By HEATHER TURK
Front Row Features
While at first glance this year’s “The Nice Guys” and 2015’s private-eye caper “Inherent Vice” might have some similarities (both are Warner Bros. films, both stories take place in Los Angeles in the 1970s, both follow down-on-their-luck private investigators, both are R-rated comedic crime dramas), the two films couldn’t be more different from one another. While “Inherent Vice” is more dramatic and slow paced, “The Nice Guys” is a delightful comedic romp viewers are sure to enjoy.
The film follows private eye Holland March (Ryan Gosling) and hired enforcer Jackson Healy (Russell Crowe), whose paths cross when they discover that the young woman Holland is trying to find, Amelia Kuttner (Margaret Qualley, “The Leftovers”), has paid Jackson to keep Holland—and anyone else—from finding her. When Jackson is attacked in his apartment by two men also trying to find the young activist, he decides to hire Holland once again to find Amelia (who has since gone missing) and ultimately protect her from being killed.
Along the way, the two are also hired by Amelia’s distraught mother, Chief of California Department of Justice Judith Kuttner (Kim Basinger), who claims to only want her daughter home safe and sound despite their different outlooks on life. As more clues are uncovered and more people who are close to Amelia turn up dead, Holland and Jackson start to realize that there’s more to this case than just some missing woman on the run.
While the smartly written script by writer-director Shane Black (“Iron Man 3”) and first-time screenwriter Anthony Bagarozzi has enough twists and turns to keep audiences guessing until the very end just who the film’s true villain is and how everything connects to the movie’s explosive opening sequence involving the death of porn star Misty Mountains (Murielle Telio, “The DUFF”), it is Gosling and Crowe’s chemistry together that truly keeps audiences entertained. Both work off of each other wonderfully, keeping viewers laughing throughout the film’s near two-hour runtime without ever resorting to mismatched buddy cop clichés. Gosling, in particular, is hilarious with his sloppy drunken antics and lady-like screams while Crowe plays the mysterious yet sympathetic straight man who just wants to feel useful and save Amelia’s life.
The true star of “The Nice Guys,” however, isn’t a guy at all. Angourie Rice (“Walking with Dinosaurs 3D”) steals every scene she’s in as Holland’s young daughter Holly, a little girl who is much wiser than her age. The young private eye in training ends up being Holland and Jackson’s biggest asset, even when she’s not supposed to be working the case. While she’s not afraid to help take down the bad guys, Holly serves as Jackson’s moral compass throughout the film, keeping him from killing others whenever possible to make him a more honest man. Her character is an interesting and refreshing addition to the story, and her performance on-screen is a bit reminiscent of Anna Chlumsky’s in “My Girl.” Viewers will leave the film expecting to see bigger and better things from the scene-stealing talent.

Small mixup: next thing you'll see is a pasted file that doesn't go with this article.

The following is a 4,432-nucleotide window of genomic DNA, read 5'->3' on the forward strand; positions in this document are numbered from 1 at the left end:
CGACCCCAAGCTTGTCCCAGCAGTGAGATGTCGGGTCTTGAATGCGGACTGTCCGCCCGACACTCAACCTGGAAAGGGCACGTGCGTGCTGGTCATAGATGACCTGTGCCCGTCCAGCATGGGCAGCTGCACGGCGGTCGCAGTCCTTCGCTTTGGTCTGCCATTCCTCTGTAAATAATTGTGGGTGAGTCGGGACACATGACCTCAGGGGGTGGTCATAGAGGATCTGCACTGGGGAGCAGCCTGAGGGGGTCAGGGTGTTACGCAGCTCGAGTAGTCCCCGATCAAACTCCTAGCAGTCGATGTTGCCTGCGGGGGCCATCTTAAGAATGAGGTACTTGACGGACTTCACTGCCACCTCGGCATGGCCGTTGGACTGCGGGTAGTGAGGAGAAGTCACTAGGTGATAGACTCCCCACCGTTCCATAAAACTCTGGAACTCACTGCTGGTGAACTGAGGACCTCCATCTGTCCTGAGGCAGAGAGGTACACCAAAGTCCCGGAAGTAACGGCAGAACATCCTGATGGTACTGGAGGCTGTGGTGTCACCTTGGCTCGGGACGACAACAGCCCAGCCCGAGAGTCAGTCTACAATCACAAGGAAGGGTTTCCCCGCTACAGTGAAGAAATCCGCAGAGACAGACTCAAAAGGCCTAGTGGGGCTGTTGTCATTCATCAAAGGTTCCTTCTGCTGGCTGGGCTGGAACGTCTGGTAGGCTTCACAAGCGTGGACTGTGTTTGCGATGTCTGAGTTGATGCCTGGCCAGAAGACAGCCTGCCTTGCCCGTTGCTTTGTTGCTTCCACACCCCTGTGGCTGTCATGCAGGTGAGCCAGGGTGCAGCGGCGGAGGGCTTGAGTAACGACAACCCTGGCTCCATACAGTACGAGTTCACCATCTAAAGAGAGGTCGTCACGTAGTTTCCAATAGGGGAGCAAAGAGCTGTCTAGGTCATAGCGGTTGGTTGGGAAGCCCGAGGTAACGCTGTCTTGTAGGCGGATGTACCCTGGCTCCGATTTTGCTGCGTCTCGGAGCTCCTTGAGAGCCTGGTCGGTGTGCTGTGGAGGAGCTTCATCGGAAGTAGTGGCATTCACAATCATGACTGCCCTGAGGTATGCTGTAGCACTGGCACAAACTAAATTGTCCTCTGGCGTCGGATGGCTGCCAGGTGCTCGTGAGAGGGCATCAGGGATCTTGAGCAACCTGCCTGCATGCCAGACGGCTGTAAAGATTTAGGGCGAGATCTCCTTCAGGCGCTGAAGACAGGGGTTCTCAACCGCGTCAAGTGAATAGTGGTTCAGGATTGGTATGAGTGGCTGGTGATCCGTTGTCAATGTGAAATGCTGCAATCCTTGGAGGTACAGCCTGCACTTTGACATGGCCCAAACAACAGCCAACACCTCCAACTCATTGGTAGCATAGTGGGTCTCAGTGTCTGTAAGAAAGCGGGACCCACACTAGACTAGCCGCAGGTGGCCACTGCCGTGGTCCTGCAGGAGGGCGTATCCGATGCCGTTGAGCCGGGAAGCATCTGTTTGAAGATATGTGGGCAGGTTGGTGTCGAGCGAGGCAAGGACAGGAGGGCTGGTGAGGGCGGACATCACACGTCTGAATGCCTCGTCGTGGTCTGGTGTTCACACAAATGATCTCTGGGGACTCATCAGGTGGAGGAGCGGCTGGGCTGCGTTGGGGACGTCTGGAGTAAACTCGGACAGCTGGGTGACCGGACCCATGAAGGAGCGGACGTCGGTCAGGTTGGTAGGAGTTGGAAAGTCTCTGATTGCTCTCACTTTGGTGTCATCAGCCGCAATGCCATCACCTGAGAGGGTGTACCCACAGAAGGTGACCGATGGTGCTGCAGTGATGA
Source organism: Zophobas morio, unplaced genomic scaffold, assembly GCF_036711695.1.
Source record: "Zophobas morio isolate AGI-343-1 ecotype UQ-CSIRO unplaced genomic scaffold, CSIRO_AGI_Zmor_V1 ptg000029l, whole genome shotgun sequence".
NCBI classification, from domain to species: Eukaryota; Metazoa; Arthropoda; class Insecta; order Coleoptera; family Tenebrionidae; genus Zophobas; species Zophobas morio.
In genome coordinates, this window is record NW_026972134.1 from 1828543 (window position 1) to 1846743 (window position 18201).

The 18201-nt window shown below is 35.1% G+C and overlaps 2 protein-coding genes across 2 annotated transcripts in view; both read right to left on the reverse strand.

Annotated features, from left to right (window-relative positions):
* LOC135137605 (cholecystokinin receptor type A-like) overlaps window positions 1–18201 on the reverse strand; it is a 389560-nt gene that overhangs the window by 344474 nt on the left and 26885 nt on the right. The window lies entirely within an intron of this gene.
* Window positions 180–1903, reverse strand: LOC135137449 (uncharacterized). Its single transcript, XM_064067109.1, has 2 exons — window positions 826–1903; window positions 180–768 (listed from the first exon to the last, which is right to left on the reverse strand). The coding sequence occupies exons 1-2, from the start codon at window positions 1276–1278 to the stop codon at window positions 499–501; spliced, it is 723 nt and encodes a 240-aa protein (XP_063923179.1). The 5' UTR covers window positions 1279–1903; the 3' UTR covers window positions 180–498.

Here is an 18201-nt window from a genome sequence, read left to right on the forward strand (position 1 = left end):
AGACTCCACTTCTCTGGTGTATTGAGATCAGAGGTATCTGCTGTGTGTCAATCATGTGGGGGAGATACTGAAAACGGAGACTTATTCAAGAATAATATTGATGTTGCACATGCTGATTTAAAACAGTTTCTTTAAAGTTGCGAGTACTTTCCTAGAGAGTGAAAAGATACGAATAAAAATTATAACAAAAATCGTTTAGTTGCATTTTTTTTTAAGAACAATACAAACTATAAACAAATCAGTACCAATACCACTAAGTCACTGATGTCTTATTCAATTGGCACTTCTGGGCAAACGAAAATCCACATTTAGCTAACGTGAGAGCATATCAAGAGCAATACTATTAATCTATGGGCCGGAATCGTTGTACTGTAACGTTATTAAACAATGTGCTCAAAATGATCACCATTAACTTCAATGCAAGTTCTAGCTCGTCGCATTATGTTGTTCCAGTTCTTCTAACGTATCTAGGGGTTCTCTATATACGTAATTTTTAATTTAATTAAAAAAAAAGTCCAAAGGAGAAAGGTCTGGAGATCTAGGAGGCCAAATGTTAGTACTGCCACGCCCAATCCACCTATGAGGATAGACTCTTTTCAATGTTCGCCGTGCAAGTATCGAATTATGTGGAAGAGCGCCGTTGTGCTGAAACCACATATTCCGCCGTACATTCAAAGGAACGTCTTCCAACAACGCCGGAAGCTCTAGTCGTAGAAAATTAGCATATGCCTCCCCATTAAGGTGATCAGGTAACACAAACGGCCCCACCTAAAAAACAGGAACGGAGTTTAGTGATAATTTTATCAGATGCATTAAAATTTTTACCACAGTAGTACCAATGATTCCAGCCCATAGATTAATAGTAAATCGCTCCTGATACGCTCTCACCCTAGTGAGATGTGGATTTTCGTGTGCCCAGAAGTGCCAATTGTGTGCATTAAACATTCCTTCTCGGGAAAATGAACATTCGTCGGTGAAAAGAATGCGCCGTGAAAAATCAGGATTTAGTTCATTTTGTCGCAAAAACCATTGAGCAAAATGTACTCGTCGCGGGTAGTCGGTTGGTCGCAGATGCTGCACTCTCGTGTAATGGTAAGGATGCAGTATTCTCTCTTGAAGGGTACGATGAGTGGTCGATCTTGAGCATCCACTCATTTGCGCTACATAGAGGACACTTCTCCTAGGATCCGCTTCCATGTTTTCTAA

Basinger and Matt Bomer, who plays the much talked about hitman in the film, John Boy (no, not “The Waltons’” John-Boy), sadly aren’t given enough screen time to really shine. Even though audiences will be left guessing whether or not Basinger’s character truly has her daughter’s best interests at heart, Judith’s ambiguity is more of a result of strategically placed revelations that happen throughout the movie while Holland and Jackson are on the case than Basinger’s actual performance.
The Blu-ray/DVD Combo Pack with Digital HD (Warner Bros. Home Entertainment, MSRP: $35.99) is surprisingly sparse on special features. “Always Bet on Black,” which is also included on the standard definition DVD release (MSRP: $28.98), features the cast and crew praising (and riffing) on the odd auteur, who Gosling notes “should have a Ph. D. in noir.” The behind-the-scenes featurette looks at how important it was for the writer-director to “mix things up” and balance the comedy and drama throughout the film. Probably the highlight of the brief extra (which is under six minutes long) is when Gosling and Crowe joke about how the “Lethal Weapon” scribe has worked on every movie known to man—including “Gone with the Wind.”
The only other extra included on the release, the Blu-ray exclusive “Worst. Detectives. Ever. Making ‘The Nice Guys,'” is a six-minute featurette that spotlights everything from the three villains in the movie to the fact that no kids were thrown out of any windows during the making of the film. While it’s interesting to learn that the premise of “The Nice Guys” was once considered for a TV series, it would have been nice to have more detailed featurettes on the costumes, production design and casting included on the Blu-ray release instead. An extra just on Gosling and Crowe seems severely overlooked, although Gosling does praise his co-star during the making-of featurette, noting what a good physical comedian the “Gladiator” star is even though people have never really seen him do physical comedy before. A gag reel would have also been a nice inclusion, as one can’t help but feel that there’s a wealth of outtakes out there given how much Gosling and Crowe seem to crack each other up.
Although there are times the script seems a little forced, especially toward the end of the film, for the most part “The Nice Guys” keeps viewers’ interest right from the start. It might not be the funniest comedic crime drama ever written, but it is fun and highly entertaining—which is more than can be said for the unnecessarily highbrow “Inherent Vice.”